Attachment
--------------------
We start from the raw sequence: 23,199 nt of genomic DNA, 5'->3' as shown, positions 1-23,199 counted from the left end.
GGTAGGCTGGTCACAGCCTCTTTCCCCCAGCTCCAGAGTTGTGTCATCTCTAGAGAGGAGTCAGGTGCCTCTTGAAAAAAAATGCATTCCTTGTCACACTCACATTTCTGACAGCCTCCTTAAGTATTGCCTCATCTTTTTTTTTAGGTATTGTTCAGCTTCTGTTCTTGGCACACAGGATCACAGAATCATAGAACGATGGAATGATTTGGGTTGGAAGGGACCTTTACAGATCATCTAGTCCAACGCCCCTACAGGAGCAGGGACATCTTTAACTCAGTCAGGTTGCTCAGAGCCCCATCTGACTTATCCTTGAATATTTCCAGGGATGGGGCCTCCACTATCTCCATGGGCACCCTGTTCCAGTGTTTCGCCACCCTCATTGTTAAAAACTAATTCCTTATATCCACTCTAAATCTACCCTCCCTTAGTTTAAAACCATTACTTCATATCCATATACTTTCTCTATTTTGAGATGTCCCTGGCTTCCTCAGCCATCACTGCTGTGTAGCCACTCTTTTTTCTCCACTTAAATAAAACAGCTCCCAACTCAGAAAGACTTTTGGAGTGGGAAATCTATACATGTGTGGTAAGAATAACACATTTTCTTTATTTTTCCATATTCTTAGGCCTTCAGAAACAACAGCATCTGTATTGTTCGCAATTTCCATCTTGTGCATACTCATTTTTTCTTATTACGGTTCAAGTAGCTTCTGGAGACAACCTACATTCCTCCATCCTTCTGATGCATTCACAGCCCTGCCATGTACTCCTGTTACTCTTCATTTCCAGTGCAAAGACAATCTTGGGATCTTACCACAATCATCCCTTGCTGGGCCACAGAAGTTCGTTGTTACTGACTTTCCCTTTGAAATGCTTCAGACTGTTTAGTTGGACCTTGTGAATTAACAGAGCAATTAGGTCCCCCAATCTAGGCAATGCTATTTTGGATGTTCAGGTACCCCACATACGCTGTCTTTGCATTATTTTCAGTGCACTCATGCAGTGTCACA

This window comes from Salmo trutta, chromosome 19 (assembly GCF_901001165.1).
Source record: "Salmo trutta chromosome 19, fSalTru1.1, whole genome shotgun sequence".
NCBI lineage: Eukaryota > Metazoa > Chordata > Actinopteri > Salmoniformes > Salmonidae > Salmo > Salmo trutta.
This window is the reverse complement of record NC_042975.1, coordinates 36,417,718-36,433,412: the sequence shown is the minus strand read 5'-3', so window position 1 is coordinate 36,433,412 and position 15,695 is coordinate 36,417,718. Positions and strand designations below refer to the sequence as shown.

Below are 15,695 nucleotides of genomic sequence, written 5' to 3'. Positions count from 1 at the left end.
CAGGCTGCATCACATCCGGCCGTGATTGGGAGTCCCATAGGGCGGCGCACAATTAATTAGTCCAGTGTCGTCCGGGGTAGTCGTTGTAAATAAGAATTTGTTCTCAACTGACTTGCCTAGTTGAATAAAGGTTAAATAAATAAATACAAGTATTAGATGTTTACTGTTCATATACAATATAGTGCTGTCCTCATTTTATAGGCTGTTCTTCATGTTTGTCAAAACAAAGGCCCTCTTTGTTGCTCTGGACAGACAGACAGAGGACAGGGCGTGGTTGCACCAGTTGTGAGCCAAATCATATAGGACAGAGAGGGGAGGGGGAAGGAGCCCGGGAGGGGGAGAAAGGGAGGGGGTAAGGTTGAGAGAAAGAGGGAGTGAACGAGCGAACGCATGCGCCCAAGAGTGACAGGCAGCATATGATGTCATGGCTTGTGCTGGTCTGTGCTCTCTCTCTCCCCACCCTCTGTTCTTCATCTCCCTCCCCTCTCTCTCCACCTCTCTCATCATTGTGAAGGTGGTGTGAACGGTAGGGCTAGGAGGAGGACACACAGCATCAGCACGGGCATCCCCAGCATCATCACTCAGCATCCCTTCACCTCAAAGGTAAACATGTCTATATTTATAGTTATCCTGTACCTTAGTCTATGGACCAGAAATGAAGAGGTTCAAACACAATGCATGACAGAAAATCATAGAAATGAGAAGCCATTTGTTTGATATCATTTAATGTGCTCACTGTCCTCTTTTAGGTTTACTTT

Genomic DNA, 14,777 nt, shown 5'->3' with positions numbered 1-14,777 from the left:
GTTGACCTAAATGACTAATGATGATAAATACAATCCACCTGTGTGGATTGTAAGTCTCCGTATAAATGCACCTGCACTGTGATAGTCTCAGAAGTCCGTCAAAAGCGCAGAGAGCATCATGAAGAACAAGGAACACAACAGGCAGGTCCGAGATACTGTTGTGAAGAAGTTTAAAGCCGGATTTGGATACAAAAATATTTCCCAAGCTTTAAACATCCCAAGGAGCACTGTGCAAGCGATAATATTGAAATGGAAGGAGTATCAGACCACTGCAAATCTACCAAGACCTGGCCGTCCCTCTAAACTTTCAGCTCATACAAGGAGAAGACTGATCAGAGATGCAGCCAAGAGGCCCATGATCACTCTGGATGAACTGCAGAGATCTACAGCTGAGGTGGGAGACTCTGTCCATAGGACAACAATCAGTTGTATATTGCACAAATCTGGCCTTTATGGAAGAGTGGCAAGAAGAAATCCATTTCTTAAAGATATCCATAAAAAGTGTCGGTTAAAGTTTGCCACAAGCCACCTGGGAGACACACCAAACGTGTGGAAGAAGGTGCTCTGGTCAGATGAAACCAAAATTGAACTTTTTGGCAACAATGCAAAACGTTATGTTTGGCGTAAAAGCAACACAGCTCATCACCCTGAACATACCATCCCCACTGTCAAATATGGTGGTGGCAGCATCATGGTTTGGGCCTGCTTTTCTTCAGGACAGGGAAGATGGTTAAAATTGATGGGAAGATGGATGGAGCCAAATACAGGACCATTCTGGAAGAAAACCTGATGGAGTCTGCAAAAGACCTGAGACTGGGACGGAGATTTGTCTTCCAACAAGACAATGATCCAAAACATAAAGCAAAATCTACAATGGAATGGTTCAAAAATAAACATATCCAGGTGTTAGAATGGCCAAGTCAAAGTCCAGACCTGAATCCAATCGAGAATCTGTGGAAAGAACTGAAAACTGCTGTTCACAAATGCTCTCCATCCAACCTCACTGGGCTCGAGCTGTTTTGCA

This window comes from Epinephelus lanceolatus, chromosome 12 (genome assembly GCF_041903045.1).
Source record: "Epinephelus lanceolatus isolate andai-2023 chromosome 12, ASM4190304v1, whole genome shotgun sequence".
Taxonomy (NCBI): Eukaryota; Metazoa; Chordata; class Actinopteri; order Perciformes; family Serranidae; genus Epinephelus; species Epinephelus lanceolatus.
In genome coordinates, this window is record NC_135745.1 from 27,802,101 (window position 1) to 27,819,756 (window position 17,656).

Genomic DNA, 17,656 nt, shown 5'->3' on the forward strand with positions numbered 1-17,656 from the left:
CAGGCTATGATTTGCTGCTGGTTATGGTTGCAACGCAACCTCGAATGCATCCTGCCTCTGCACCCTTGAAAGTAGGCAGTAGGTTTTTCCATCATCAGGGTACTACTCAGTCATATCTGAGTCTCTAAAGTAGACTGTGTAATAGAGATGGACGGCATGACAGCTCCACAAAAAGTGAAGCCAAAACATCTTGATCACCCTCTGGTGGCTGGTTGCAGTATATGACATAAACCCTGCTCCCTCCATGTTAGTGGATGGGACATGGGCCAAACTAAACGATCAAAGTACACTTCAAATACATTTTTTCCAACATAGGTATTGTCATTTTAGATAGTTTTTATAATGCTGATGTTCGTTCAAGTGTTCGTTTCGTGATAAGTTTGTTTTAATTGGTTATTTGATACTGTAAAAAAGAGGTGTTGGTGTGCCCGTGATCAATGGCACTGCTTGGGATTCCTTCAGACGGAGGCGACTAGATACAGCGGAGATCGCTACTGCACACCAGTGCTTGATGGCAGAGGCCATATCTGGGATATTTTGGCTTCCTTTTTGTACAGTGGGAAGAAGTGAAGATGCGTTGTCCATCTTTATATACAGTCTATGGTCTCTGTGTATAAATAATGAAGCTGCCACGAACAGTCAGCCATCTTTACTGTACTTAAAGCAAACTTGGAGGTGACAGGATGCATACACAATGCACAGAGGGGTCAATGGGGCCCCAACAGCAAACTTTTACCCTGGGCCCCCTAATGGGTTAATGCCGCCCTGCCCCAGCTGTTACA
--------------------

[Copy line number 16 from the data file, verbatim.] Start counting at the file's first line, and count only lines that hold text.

CAGGCTATGATTTGCTGCTGGTTATGGTTGCAACGCAACCTCGAATGCATCCTGCCTCTGCACCCTTGAAAGTAGGCAGTAGGTTTTTCCATCATCAGGGTACTACTCAGTCATATCTGAGTCTCTAAAGTAGACTGTGTAATAGAGATGGACGGCATGACAGCTCCACAAAAAGTGAAGCCAAAACATCTTGATCACCCTCTGGTGGCTGGTTGCAGTATATGACATAAACCCTGCTCCCTCCATGTTAGTGGATGGGACATGGGCCAAACTAAACGATCAAAGTACACTTCAAATACATTTTTTCCAACATAGGTATTGTCATTTTAGATAGTTTTTATAATGCTGATGTTCGTTCAAGTGTTCGTTTCGTGATAAGTTTGTTTTAATTGGTTATTTGATACTGTAAAAAAGAGGTGTTGGTGTGCCCGTGATCAATGGCACTGCTTGGGATTCCTTCAGACGGAGGCGACTAGATACAGCGGAGATCGCTACTGCACACCAGTGCTTGATGGCAGAGGCCATATCTGGGATATTTTGGCTTCCTTTTTGTACAGTGGGAAGAAGTGAAGATGCGTTGTCCATCTTTATATACAGTCTATGGTCTCTGTGTATAAATAATGAAGCTGCCACGAACAGTCAGCCATCTTTACTGTACTTAAAGCAAACTTGGAGGTGACAGGATGCATACACAATGCACAGAGGGGTCAATGGGGCCCCAACAGCAAACTTTTACCCTGGGCCCCCTAATGGGTTAATGCCGCCCTGCCCCAGCTGTTACA